It’s always fun to discover a new series, or an old one, and settle down to hours of good reading. Here are a few of my favorites, with a slight prejudice for fantasy. The Bagthorpe Saga by Helen Cresswell is a very funny series about a very eccentric British family, sort of an Arrested Development for kids. Jack is the hero who has to put up with the outrageous antics of a demented aunt, a contentious grandmother and a totally self-centered father. Sound familiar? Tales of Gom in the Legends of Ulm by Grace Chetwin is full of mountain lore, wizardry and adventure. After his mother disappears, Gom must solve the mystery of a strange rune that she has left him. Subsequent adventures lead Gom to his mother and to the discovery of his power. The DarkAngel Trilogy by Meredith Ann Pierce begins when Aeriel sets out to destroy the vampire Irrylath, but chooses to love him instead. Her quest is to break the spell of the witch who has enchanted him. My all-time favorite is The Dark is Rising series by Susan Cooper. When Will Stanton, age 11, discovers he is the last of the Old Ones, he and his siblings must uncover the items necessary to vanquish the rising forces of the Dark. This series is a wonderful read-aloud. Two of the five of this series are Newbery winners.

The Play Ground

How time flies. Mozart would have been 250 years old this coming January. Remember that movie Amadeus?-he would have been only 228 then. The Ann Arbor Symphony Orchestra is celebrating this important milestone with MOZART'S 250TH BIRTHDAY BASH. Saturday, January 21, 8pm at the Michigan Theater. Roll over Beethoven and tell Tchaikovsky the news.

Not the End of the World

“Tff.Tff. Single drops of rain raised little divots of dust, as though invisible feet were running over the dirt…..it had begun.”

Everyone knows the story. How it rained for forty days and forty nights. How Noah collected two of each animal and forbade anyone but his family on the Ark.

But Geraldine McCaughrean’s book, Not the End of the World, tells another story. It’s the story of Shem who cares only for the glory of his lineage and of Japheth whose only concern is the animals. At the center of the story is Timna, Noah’s daughter, who tells us how she rescues a boy and his baby sister from the flood and hides them from her father. The animals, too, have a voice. The terrified rabbit, the defiant raven, and the predatory lion all have their say. Frightened, hungry and desperate human and animal struggle to survive. But in the end it is Noah’s wife who questions her husband’s reasoning, defies him and saves her daughter. Not the End of the World won the British Whitbread Children’s Award for 2004. Well deserved, I’d say.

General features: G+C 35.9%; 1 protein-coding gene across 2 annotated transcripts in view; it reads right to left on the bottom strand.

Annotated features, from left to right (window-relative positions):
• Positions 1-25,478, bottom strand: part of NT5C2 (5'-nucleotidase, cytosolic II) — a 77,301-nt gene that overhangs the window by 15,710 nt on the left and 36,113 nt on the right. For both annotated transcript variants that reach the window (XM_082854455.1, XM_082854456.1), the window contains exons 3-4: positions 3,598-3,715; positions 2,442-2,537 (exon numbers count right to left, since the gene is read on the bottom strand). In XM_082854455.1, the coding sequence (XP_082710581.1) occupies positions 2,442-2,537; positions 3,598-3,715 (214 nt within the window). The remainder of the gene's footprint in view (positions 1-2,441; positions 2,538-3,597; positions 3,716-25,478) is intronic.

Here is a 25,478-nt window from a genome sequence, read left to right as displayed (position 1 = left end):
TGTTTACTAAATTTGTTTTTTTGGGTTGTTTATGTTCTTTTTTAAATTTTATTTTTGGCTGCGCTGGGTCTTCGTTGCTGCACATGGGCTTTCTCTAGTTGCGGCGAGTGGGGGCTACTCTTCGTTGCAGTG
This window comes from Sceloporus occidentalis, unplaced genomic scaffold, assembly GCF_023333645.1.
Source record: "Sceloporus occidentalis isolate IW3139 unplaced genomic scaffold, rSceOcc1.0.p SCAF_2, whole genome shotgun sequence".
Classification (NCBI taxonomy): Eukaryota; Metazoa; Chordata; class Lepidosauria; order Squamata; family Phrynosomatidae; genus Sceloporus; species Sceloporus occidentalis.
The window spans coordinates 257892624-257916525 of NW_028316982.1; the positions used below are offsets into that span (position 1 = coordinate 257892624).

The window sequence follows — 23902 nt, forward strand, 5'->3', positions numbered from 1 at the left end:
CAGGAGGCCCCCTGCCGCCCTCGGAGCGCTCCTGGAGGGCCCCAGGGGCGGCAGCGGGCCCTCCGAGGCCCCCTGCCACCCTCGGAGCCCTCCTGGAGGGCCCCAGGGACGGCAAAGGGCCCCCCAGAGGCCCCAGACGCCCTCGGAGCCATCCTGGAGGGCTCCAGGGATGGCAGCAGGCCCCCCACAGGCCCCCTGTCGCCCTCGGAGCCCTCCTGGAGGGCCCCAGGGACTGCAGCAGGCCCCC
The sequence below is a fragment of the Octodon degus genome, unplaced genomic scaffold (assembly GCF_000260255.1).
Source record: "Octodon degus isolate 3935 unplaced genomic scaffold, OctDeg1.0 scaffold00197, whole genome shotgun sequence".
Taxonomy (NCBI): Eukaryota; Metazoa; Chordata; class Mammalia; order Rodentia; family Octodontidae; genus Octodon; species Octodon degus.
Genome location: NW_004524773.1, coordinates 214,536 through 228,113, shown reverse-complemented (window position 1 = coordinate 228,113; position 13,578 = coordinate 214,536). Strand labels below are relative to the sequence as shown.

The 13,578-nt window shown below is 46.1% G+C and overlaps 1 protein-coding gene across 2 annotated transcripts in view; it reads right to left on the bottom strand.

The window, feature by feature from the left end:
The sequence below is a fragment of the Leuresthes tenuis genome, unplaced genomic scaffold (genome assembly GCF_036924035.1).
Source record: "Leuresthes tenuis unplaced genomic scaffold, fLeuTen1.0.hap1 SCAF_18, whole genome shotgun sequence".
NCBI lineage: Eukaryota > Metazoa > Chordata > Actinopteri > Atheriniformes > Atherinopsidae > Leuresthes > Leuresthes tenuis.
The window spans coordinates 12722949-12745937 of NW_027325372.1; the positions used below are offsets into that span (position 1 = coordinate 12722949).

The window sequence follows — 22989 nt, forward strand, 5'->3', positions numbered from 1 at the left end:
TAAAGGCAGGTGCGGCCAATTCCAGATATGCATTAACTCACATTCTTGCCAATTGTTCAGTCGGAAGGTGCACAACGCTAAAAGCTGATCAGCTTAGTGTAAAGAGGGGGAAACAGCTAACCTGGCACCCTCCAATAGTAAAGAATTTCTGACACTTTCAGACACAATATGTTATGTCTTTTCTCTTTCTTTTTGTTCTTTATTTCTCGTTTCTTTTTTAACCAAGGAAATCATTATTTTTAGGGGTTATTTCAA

Luke Goes to Bat by Rachel Isadora

Luke wants to play stickball with his older brother Nicky. He gets his chance and fails. After he is taken to a Dogders game to see his favorite player, Jackie Robinson, he learns the lesson of hard work and determination. Set in Brooklyn, New York, in the 1950's, Rachel Isadora offers a touching tribute to one of America's best baseball players.

Poet Pattieann Rogers wins the 2005 Lannan Literary Award for Poetry

Pattiann Rogers

Pattiann Rogers, one of America's best modern poets, was awarded the prestigious Lannan Literary Award for Poetry for 2005. The Lannan Literary Awards and Fellowships were established in 1989 "to honor both established and emerging writers whose work is of exceptional quality."

In awarding Rogers the $125,00 purse, the Lannan Foundation said of her writing: "Roger's wise and complex poems read like a series of witty but deeply felt explorations of the phusical world and the presence of the divine." Among her twelve volumes of poetry are: Generations (2004), Song of the World Becoming: New and Collected Poems, 1981-2001 (c2001), and The Expectations of Light (c1981).